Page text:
By Samuel Shen and Doug Young
SHANGHAI/HONG KONG (Reuters) - Top Chinese lenders ICBC <1398.HK> and Bank of China <3988.HK> signaled a peaking of earnings growth after strong second-quarter profits, as they slow their lending and focus on asset quality.
Chinese banks have benefited over the past year from a jump in interest income and improving margins after the government backed them in a 2009 lending boom to stimulate the economy.
But many fear they may soon have to pay the piper as China tightens liquidity to cool a racing economy, and as regulators require them to prepare for an increase in bad loans if the real estate market starts to decline.
"Banks' profit growth may have peaked as lending is likely to slow in the second half, while there's little room for interest margins to rise further," said Qiu Peng, analyst at Western Securities.
"There's also lingering concern over banks' asset quality in the even of a drastic slowdown in the economy, but so far, there's no signs of deterioration. But such fears will continue to weigh on banking stocks."
Industrial and Commercial Bank of China (ICBC) <601398.SS> and Bank of China, the country's No. 1 and No. 4 lenders, posted second-quarter profit growth of 38 percent and 15 percent, respectively, on Thursday on the back of the lending boom.
The results capped a season of strong quarterly earnings by Chinese banks, reflecting an economy that grew by a turbo-charged 10.3 percent during the second quarter.
But uncertainties -- from rising bad loans, to a slowing recovery in interest margins and a tightening regulatory environment -- are mounting.
The HSI-Finance Index <.HSNF> which tracks major Hong Kong-listed Chinese banks, is down 10.4 percent this year, nearly double the 5.7 percent drop in the main Hang Seng Index <.HSI>, as investors worry about the sector's health as well as massive planned capital-raisings to replenish their balance sheets.
Responding to Beijing's shift toward monetary tightening, China's banking regulator conducted stress tests on banks this month, asking them to evaluate the impact on their balance sheets in the event of a 60 percent slump in home prices.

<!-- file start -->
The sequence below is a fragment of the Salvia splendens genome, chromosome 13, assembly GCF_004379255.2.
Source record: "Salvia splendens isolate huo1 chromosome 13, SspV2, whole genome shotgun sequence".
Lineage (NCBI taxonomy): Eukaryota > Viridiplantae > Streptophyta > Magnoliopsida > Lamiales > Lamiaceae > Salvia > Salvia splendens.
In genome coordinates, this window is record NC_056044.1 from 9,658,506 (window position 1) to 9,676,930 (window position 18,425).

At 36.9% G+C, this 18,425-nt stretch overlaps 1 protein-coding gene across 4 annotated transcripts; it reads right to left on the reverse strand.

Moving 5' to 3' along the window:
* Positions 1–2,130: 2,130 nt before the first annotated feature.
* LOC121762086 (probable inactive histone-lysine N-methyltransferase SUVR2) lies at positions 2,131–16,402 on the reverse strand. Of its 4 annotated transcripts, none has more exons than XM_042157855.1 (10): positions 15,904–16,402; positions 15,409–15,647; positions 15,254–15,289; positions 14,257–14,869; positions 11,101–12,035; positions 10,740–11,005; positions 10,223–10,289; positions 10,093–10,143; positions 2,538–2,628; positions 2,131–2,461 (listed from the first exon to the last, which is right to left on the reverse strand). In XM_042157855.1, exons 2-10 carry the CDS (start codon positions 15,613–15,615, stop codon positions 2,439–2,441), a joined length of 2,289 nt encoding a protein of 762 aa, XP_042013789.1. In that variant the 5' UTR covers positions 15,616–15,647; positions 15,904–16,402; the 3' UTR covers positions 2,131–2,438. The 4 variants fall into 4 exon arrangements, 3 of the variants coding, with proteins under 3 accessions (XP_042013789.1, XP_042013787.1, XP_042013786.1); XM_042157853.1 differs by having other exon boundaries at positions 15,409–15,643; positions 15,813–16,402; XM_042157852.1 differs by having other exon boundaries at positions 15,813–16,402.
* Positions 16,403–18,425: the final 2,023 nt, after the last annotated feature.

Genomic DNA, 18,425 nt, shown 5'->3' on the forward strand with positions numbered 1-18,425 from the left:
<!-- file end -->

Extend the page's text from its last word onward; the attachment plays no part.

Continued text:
The regulator is also diagnosing the health of an estimated $1 trillion worth of loans to local government infrastructure, though results of both tests have not been made public.
To ward off risks, regulators have urged banks to strengthen their books weakened by last year's 9.6 trillion yuan lending binge, triggering a fundraising rush among lenders to raise more than $80 billion dollars in total to buffer potential losses.
DASH FOR CASH
ICBC, in which Goldman Sachs
Bank of China, which raised about $5.9 billion by selling convertible bonds in June, plans to raise up to 60 billion yuan through a rights issue.
The moves come after Agricultural Bank of China's (AgBank) <601288.SS> <1288.HK> record $22.1 billion initial public offering in July and China's Everbright Bank's <601818.SS> roughly $3 billion IPO this month, and are part of a broader series of fund-raising by major banks.
Three of China's "Big Four" state banks -- ICBC, Bank of China and China Construction Bank <0939.HK><601939.SS> -- have so far reported second-quarter profit growth ranging from 15-38 percent, while smaller rivals such as China Merchants Bank <600036.SS> and Everbright Bank posted even faster growth.
China's total loans outstanding rose 19.2 percent during the first half to 47.4 trillion yuan, while net interest margin -- a key measure of banks' lending profitability, recovered during the period.
Banks also benefited from a rapid increase in non-interest incomes as they collected more fees and commissions from selling insurance and mutual fund products.
Shares of ICBC, which has a market value of more than $210 billion, closed down 0.18 percent on Thursday in Hong Kong ahead of the results. The shares have fallen 13 percent so far this year, underperforming the benchmark Hang Seng Index <.HSI>, which has declined 4 percent.
Bank of China's Hong Kong-listed shares were unchanged on Thursday, having fallen 5.7 percent so far this year.
(Editing by Muralikumar Anantharaman)